- Make sure that you have configured the suffix rewrite rules in the Magento Catalog > Catalog > Search Engine Optimisation as you want them (with or without .html).
- If you’ve imported product data and wish to change your URL structure, make sure you have 301 redirects from your old URLs to the equivalent new URLs (preferable server side redirects).
- For any URL structure changes make sure you have server side 301 redirects in place from the Old URLs to the new equivalent URLs.
Custom Canonical tags
A canonical tag is a HTML element which allows website owners to tell search engines which page is the master version of the content from a group of pages. The canonical tag is a great way to deal with duplicate content issues on a website.
Ecommerce websites are prone to creating duplicate content through product variations, and it is crucial that online merchants are able to add custom canonical tags to their pages. So it is a positive to see that in the default settings of Magento 2, you can add global canonical tag rules to your ecommerce store.
Each global rule highlighted in the image above allows you to add self-referencing canonical tags to category and product pages across your Magento ecommerce site. Although these rules deal with the duplicate content issue caused by filter navigation on the website, it does not deal with all duplication issues. It is quite common for online merchants to have multiple pages which match similar intents, for example:
This duplication can cause keyword cannibalisation however, and can dilute ranking signals across duplicate content. Normally this duplicate content issue can be dealt with by implementing a canonical tag to make one version the preferred URL. However, in the default settings of Magento 2 you cannot edit the canonical tag at a page level.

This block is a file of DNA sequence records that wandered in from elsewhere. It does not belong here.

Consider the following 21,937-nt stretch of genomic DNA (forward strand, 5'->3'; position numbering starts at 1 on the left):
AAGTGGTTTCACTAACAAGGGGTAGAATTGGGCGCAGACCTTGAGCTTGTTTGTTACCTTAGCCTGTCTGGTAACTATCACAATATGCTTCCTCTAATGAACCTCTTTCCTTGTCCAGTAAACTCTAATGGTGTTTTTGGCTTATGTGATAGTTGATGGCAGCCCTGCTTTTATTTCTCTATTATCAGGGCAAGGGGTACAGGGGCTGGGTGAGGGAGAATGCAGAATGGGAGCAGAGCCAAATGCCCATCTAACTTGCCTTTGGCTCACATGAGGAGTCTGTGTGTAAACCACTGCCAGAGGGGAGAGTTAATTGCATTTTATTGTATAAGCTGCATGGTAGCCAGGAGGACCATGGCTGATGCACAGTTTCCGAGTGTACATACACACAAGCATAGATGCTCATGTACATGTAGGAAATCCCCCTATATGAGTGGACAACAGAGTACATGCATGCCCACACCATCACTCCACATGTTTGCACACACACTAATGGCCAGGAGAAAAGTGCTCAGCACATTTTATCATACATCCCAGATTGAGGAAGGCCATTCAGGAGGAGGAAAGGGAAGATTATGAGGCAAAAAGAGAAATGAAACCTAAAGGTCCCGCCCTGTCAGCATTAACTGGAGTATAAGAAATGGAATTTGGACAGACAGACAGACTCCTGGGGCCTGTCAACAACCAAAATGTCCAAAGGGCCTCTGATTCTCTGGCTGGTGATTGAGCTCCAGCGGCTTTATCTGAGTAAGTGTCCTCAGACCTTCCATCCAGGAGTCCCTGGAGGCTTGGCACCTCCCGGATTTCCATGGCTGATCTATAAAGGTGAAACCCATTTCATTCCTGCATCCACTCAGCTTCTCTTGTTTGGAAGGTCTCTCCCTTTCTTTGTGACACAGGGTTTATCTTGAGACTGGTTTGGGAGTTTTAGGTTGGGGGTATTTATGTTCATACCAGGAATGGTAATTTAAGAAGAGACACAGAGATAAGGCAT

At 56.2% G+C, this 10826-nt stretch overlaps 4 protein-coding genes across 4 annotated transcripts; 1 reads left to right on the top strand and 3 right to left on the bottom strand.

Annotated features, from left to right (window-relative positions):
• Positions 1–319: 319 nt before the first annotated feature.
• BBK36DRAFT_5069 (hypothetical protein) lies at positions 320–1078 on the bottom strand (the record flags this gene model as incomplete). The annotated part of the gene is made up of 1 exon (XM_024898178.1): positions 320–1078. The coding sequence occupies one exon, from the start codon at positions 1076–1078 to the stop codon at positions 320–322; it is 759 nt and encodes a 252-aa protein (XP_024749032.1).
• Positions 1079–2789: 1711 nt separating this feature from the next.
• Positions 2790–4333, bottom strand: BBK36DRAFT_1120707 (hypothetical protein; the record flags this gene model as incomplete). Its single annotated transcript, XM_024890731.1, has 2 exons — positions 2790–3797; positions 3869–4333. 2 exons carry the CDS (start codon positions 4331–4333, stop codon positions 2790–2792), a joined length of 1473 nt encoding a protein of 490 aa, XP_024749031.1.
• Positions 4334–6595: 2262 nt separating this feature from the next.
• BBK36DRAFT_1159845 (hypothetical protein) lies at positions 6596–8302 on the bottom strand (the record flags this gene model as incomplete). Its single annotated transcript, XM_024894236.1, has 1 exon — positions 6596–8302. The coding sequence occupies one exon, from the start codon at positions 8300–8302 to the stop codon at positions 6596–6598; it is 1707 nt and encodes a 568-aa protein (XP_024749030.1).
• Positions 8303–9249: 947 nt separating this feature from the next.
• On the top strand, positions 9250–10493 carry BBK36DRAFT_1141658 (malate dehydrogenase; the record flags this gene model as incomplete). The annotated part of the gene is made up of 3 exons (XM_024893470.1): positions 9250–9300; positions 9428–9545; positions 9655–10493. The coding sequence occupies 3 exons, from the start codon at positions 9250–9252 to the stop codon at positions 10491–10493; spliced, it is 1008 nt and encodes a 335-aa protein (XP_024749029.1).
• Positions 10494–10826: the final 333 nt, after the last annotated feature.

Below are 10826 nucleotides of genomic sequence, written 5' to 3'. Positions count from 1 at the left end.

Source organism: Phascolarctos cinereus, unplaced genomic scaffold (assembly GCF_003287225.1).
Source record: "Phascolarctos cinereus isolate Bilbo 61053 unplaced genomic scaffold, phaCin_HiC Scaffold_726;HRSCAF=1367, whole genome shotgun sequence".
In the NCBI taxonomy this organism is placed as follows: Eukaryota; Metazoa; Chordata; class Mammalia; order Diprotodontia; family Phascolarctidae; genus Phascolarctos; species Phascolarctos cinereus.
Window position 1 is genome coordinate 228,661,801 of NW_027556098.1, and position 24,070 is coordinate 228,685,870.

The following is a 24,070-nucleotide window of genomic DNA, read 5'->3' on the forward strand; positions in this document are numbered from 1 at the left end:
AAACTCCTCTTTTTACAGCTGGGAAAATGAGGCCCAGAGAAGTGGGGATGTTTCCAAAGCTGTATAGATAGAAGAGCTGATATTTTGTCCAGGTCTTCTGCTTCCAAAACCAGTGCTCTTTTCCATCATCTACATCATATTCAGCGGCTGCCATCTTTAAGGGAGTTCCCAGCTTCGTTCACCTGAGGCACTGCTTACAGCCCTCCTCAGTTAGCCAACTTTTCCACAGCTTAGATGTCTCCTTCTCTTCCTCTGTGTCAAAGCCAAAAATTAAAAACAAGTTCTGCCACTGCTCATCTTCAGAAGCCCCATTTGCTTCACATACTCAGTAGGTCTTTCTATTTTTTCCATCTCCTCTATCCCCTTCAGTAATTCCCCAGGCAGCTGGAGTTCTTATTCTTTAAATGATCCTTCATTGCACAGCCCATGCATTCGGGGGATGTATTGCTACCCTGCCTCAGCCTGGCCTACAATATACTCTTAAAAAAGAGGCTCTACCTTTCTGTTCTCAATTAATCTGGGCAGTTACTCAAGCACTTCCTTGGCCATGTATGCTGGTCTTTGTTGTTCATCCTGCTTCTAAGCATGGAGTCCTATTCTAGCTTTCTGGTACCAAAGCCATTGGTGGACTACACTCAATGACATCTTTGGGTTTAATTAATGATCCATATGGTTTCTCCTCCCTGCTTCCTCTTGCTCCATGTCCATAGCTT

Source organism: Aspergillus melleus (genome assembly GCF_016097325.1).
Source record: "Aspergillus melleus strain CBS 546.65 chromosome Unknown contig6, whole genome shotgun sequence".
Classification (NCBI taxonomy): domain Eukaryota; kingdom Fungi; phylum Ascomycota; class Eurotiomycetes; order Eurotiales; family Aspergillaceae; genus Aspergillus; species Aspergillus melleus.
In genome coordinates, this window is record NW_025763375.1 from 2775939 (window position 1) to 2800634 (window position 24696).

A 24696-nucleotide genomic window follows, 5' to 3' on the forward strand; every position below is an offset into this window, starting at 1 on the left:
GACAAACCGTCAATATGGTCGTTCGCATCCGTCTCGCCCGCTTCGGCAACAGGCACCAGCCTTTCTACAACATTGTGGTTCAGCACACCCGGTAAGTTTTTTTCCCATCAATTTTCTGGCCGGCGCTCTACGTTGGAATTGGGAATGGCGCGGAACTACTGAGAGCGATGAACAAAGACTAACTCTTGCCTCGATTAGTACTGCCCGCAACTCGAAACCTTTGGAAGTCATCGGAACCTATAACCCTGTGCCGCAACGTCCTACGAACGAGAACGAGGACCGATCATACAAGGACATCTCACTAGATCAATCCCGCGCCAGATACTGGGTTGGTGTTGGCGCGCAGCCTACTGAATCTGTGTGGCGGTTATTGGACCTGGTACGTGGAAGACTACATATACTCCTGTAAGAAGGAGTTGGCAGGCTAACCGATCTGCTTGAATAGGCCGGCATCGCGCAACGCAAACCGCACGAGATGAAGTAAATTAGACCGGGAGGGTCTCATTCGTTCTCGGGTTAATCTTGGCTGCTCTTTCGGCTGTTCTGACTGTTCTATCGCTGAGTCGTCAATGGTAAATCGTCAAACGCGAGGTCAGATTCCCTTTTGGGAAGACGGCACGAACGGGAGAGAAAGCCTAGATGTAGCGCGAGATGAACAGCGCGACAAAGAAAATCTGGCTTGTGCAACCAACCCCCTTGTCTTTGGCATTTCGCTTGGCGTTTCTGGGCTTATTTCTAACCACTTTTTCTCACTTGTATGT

You can edit the title tag, meta description and meta keyword tags at a page level (homepage, product and category), but there is no custom canonical tag field. If you wish to add a custom canonical tag at a page level then you’ll need to get a developer to either add the functionality.
Custom Canonical Tag Advice
- Ask your developers to add functionality so you can edit the canonical tag at a category or product page level.
Custom Meta robots
The meta robots tag is a HTML element which tells a search engine not to index a page, and/or not follow links. It can also be used to indicate to a search engine that it should index a page, and/or follow links on a page (although this is not necessary). It is a useful meta tag to stop duplicate or unnecessary content from being indexed by search engines.
The basic settings in the Magento 2 platform allows you to have a site-wide meta robots tag, providing you with four options.
To access and change the global rule, go to Content > Design configuration > global rule > edit > Search Engine Robots > Default robots.